Doug Emhoff
Doug EmhoffABACA PRESS/Reuters

Second Gentleman Doug Emhoff spoke with Jewish students from Columbia University and Barnard College as well as Hillel leaders from Emory and the University of Texas at Austin on Thursday to hear their stories and experiences with antisemitism on college campuses, a White House official said, according to CNN.

Emhoff, the official added, listened to the students and leaders and reiterated his commitment to fighting hate speech and countering antisemitism.

Emhoff is the first Jewish spouse of a US President or Vice President and has been at the forefront of the efforts to combat antisemitism in the US.

Police have cleared several pro-Palestinian Arab encampments at US campuses in recent days.

On Thursday, LAPD and California Highway Patrol cleared an anti-Israel protest encampment on the UCLA campus, arresting 132 people.

On Wednesday, 17 protesters were arrested at the University of Texas at Dallas after law enforcement dismantled an encampment that pro-Palestinian Arab students set up in the early morning hours.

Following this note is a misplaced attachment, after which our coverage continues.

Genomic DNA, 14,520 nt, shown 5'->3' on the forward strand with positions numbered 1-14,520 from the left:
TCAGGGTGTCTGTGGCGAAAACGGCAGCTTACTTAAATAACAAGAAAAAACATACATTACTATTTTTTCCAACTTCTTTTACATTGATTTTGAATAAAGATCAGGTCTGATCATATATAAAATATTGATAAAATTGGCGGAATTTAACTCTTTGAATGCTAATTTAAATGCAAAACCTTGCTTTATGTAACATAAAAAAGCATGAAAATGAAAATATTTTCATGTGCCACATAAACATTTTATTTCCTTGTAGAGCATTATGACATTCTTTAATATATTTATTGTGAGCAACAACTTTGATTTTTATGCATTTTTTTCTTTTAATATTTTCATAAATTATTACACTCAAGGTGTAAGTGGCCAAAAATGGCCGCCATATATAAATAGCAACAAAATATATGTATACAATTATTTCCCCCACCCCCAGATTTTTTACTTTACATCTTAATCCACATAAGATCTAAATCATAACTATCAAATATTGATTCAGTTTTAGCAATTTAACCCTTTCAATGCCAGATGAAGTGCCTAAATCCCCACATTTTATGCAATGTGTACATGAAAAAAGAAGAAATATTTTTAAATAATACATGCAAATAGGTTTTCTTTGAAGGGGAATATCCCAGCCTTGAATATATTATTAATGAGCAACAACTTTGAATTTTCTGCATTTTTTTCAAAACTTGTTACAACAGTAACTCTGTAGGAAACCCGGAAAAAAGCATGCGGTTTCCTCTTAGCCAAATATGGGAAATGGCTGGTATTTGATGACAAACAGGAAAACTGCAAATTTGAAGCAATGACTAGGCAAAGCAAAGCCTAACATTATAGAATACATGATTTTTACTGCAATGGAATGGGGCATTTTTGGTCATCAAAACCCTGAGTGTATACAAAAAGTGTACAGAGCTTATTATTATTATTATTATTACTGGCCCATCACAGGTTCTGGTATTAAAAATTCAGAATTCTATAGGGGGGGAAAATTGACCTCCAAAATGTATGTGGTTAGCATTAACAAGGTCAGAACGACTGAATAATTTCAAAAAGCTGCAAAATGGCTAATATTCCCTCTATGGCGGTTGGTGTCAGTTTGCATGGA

A day earlier,police officers entered Columbia University as pro-Palestinian Arab protesters remained on the campus.

Police officers also restored order on the CUNY City College of New York campus after it had been overrun by anti-Israel protesters.

Nearly 282 individuals were arrested overnight at both campuses.

Meanwhile on Thursday, President Joe Biden commented on the anti-Israel protests on campuses for the first time, saying that there is a right to protest, but not a right to cause chaos.

"I must be clear about this as well, there should be no place on any campus, no place in America, for antisemitism or threats of violence against Jewish students. There is no place for hate speech or violence of any kind, whether it's antisemitism, Islamophobia, or discrimination against Arab Americans or Palestinian Americans. It's simply wrong, there's no place for racism in America. It's all wrong, it's unAmerican! I understand people have deep feelings and deep convictions, in America we respect the right and protect the right for them to express that, but it doesn't mean anything goes. It needs to be done without violence, without destruction, without hate, and within the law," said Biden.

"Make no mistake, as President, I will always stand up for free speech, and I will always stand up for the rule of law. That's my responsibility to you, the American people, and my obligation to the Constitution," he concluded.